Americans may have a love affair with cars, but it is the Italians who are absolutely passionate about the automobile. Only Italy could produce exotic machines like this 2005 Lamborghini Gallardo. This is the latest in a long line of supercars from the marque of the raging bull, and it’s the most affordable Lambo available. But that doesn’t mean they left anything out.
In fact, the 2005 Lamborghini Gallardo offers everything that a serious supercar buyer expects. The lean, low-slung aluminum body, inspired by an ItalDesign styling proposal, is sharp, sleek, and perfectly exotic. Its stealth fighter style bears a strong family resemblance to its big brother, the Murcielago. But the Gallardo’s 100.8 inch wheelbase is squeezed into a body that is only 169.3-inches long. That’s shorter than a Jetta compact, also made by Lamborghini’s parent company, Volkswagen.
In true supercar tradition, the Gallardo is built on a sophisticated all-aluminum space frame chassis. But truth be told, the Italian chassis artisans had a little help from the German engineers at Audi who have more experience working with alloy automotive structures than anyone else.
Audi engineers also influenced a departure from Lamborghini’s 12-cylinder custom. The Gallardo is powered by a 5-liter four-cam, 40-valve V10 with state-of-the-art variable geometry intake system, variable valve timing, and drive-by-wire throttle. The block’s 90-degree v-angle also lowers the car’s center of gravity as well as the engine cover. While the engine configuration is a step away from Lambo tradition, output of 500 horsepower and 376 pound-feet of torque is exactly what we expect from a car wearing the fighting bull that the Gallardo is named after.
The V10 is mated to a 6-speed sequential manual gearbox. The e-gear arrangement includes paddle shifters on the steering column and an automatic clutch. Made by Marelli, it is similar to units we’ve tried on recent Ferraris. Operating modes include sport, full automatic, and low traction. From there power flows through Lamborghini’s Viscous Traction permanent all-wheel drive system with electronic traction control, on to 19-inch wheels wearing big ZR-rated Pirelli P Zero tires.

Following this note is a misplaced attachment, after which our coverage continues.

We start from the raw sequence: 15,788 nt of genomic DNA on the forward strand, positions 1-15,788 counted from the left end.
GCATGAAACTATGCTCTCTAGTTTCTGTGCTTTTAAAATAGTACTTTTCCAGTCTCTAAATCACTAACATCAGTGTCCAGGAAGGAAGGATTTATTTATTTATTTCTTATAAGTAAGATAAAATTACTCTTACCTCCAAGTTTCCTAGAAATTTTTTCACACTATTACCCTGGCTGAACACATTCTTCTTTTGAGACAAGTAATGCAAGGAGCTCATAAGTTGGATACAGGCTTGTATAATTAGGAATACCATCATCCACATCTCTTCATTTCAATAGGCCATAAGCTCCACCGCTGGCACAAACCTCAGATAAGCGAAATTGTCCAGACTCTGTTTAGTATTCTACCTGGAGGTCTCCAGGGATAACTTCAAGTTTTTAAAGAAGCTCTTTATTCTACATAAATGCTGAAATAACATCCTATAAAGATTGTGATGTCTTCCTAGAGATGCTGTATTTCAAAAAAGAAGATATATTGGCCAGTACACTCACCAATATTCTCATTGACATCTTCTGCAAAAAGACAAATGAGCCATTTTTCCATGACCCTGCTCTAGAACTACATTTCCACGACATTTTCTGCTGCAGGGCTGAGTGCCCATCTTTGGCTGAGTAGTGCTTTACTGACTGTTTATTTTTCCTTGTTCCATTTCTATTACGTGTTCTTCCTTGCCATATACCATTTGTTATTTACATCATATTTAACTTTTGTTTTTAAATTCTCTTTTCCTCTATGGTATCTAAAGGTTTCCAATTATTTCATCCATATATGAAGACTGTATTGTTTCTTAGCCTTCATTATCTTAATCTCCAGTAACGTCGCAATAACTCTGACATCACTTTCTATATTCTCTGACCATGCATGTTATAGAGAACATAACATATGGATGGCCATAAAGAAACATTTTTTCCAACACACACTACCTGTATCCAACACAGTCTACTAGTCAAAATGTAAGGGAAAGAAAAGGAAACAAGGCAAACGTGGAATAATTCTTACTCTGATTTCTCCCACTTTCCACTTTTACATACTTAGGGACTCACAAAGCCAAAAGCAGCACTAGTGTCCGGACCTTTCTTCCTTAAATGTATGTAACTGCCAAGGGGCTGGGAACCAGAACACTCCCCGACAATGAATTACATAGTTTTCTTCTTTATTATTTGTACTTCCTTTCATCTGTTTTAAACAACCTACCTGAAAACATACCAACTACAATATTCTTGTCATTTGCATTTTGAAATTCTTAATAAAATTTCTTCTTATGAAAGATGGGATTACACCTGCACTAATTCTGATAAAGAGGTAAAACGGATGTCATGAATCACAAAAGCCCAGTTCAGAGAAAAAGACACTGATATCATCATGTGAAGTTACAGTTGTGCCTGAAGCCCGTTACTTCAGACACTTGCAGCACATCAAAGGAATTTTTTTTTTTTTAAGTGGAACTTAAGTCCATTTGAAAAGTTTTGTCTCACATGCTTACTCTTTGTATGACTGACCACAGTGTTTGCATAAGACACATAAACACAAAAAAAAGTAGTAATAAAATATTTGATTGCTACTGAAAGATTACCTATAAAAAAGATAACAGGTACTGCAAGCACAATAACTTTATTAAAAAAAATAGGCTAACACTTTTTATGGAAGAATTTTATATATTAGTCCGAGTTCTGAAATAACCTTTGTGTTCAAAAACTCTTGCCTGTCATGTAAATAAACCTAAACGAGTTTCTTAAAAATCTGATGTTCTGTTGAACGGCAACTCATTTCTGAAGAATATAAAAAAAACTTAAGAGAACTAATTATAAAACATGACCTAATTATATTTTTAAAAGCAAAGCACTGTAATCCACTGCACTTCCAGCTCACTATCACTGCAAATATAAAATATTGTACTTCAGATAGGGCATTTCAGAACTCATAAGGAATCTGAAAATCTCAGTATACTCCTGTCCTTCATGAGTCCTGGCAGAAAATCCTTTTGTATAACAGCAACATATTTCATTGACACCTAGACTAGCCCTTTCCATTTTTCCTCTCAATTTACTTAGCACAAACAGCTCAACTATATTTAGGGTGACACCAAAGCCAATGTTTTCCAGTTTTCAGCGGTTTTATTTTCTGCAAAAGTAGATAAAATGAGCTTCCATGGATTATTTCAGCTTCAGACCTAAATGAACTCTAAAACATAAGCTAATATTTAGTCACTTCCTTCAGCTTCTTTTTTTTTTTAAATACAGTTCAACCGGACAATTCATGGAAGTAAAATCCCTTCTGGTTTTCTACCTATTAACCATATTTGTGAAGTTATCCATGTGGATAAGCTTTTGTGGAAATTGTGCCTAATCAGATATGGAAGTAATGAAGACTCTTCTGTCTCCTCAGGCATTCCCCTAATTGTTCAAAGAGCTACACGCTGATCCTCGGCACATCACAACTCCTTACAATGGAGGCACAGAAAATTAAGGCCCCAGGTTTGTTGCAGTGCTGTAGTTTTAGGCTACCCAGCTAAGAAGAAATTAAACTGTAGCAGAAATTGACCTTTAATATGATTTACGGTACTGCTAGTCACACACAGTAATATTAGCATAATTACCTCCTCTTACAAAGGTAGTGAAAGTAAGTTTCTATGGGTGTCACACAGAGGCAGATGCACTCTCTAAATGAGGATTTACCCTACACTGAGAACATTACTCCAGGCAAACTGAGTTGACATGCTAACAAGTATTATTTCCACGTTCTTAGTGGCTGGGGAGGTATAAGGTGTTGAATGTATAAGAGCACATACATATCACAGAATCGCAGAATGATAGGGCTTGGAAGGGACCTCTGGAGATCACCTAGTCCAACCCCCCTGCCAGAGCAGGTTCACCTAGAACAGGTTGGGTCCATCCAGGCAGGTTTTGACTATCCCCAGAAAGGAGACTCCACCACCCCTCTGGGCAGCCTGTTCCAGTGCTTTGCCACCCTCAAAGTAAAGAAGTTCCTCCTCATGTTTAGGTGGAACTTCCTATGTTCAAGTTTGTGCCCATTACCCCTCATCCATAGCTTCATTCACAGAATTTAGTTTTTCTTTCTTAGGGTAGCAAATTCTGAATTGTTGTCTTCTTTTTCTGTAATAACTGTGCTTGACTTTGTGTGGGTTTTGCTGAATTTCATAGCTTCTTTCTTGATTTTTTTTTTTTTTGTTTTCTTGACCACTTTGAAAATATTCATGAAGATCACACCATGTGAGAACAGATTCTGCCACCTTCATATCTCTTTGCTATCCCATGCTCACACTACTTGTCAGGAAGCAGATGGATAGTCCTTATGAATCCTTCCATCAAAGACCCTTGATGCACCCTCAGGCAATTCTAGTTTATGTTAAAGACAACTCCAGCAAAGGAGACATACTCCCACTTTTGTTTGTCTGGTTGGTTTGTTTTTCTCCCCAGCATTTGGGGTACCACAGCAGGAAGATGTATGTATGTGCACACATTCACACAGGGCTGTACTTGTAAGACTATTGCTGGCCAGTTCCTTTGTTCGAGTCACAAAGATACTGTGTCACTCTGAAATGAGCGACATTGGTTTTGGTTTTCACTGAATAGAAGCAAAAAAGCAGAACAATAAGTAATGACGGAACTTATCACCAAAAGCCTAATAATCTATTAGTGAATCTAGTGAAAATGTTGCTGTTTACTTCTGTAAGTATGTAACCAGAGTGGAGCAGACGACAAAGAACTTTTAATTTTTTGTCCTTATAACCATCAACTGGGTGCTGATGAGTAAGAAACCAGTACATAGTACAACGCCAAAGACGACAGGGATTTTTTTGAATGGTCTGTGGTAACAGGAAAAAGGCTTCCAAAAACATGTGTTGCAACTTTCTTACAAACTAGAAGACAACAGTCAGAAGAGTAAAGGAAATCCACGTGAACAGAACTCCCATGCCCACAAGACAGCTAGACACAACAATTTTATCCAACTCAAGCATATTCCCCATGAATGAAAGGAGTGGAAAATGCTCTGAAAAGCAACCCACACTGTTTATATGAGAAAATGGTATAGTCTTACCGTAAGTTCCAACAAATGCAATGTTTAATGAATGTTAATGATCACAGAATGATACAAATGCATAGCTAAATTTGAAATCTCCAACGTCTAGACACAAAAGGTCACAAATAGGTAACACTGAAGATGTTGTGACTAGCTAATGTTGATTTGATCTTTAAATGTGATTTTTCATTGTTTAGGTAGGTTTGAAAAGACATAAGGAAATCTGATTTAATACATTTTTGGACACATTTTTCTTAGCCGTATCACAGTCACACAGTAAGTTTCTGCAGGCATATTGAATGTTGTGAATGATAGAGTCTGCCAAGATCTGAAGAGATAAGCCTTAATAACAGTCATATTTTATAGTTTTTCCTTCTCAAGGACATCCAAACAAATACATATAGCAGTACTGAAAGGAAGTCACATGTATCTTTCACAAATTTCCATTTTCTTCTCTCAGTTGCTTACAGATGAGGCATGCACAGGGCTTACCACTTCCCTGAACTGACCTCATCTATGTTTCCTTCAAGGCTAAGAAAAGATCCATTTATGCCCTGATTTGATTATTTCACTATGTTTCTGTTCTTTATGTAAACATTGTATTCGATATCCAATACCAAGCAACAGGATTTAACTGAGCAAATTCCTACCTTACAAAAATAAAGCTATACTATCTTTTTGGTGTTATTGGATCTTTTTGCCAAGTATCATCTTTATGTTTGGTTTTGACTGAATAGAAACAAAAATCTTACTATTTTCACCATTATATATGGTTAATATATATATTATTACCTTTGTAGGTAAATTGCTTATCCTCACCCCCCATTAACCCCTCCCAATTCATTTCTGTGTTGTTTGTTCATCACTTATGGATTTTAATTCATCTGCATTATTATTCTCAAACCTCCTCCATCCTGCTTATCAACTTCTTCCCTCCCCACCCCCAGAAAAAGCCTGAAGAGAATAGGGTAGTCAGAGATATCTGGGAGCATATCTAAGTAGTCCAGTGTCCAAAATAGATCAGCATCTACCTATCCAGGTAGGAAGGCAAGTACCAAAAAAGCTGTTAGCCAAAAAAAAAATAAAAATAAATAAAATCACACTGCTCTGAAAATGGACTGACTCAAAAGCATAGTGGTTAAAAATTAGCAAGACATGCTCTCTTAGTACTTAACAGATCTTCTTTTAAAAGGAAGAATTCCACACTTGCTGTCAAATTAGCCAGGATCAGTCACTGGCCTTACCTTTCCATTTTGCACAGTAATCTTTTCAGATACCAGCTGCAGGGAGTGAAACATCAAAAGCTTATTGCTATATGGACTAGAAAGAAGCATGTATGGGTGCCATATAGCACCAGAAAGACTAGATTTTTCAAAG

We put the tires’ traction to the test and recorded a best 0-to-60 time of 5.1 seconds. Under normal conditions,70% of torque goes to the rear wheels. Enough so the quarter mile charged by in 13.3 seconds at 109 miles-per-hour. Frankly, we expected even faster results. But the Gallardo’s launch is anticlimactic, thanks to a soft low end throttle response, and slow one-to-two gear change. Once beyond that, the Gallardo hammered down the track like a raging bull, and into the challenging corners of Georgia’s Roebling Road Raceway, where the Gallardo displayed a remarkably benign character.
Unlike many exotic sports cars, the Gallardo is very easy to drive fast. Its extremely high level of feedback and efficient electronic stability program allow a driver to confidently explore its lofty performance limits. The all-wheel-drive and super-tight double wishbone suspension deliver mild understeer on corner entry, which gives way to a very neutral balance by mid-corner. With the engine up to track speed, the free-revving V10 pulls hard out of corners, while the gearbox delivers quick, tight shifts.
Braking is as phenomenal as the handling, thanks to huge Brembo discs with 8-piston front calipers and anti-lock control. Their tremendous power and feedback allows you to push deep into corners, in search of that extra tenth of a second.
The Gallardo is the most enjoyable, most secure, best Lamborghini yet. That praise goes for street drives as well. The Gallardo delivers a very firm, but not overly harsh ride. It’s no luxury car, but much more refined than even the Murcielago. But high doors, a tiny rear window, and push button reverse, still makes backing up an exercise in faith.
The cabin reflects Lamborghini’s 21st century refinement, being clean and logically laid out. It’s very narrow, with a jet cockpit feel. And leg room is classic Italian car tight. But modern safety features like front dual-stage and side-impact airbags abound. Once you squeeze into the very firm, but supportive, seats, you face large, clear gauges directly ahead and a satellite cluster atop the center stack, as well as a CD stereo and automatic climate controls, both unmistakably Audi, that are straightforward, foolproof, with a high quality feel.
While more comfortable than earlier Lambos, the Gallardo’s tiny trunk means that you won’t be packing for any long trips. But the Gallardo isn’t about long distance cruising; it’s a rarified high speed machine that is always begging to be freed.
And it is driving freedom that comes with a price of $176,400. Monster money for most of us, but over 100-grand less than the Murcielago.
The 2005 Lamborghini Gallardo is 100-percent Lamborghini, and 100-percent a pure exotic car. And while we can no longer say it’s 100-percent Italian, it is still a machine made possible only by people that are eternally passionate about the automobile.
Engine: 5-Liter Four-cam, 40-valve V10
Torque: 376 Lb Feet
0-60 MPH: 5.1 Seconds
1/4 Mile: 13.3 Seconds @ 109 MPH